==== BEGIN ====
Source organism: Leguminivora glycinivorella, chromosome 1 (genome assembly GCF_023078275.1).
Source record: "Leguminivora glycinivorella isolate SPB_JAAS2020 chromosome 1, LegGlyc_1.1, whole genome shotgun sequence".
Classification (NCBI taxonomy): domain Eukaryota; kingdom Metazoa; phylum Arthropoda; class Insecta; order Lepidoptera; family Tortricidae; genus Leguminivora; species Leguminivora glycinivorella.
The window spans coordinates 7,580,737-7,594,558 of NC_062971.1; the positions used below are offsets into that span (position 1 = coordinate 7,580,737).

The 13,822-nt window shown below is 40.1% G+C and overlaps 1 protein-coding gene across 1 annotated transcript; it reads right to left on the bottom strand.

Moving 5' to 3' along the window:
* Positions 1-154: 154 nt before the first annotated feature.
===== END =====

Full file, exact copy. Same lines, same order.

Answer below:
Source organism: Leguminivora glycinivorella, chromosome 1 (genome assembly GCF_023078275.1).
Source record: "Leguminivora glycinivorella isolate SPB_JAAS2020 chromosome 1, LegGlyc_1.1, whole genome shotgun sequence".
Classification (NCBI taxonomy): domain Eukaryota; kingdom Metazoa; phylum Arthropoda; class Insecta; order Lepidoptera; family Tortricidae; genus Leguminivora; species Leguminivora glycinivorella.
The window spans coordinates 7,580,737-7,594,558 of NC_062971.1; the positions used below are offsets into that span (position 1 = coordinate 7,580,737).

The 13,822-nt window shown below is 40.1% G+C and overlaps 1 protein-coding gene across 1 annotated transcript; it reads right to left on the bottom strand.

Moving 5' to 3' along the window:
* Positions 1-154: 154 nt before the first annotated feature.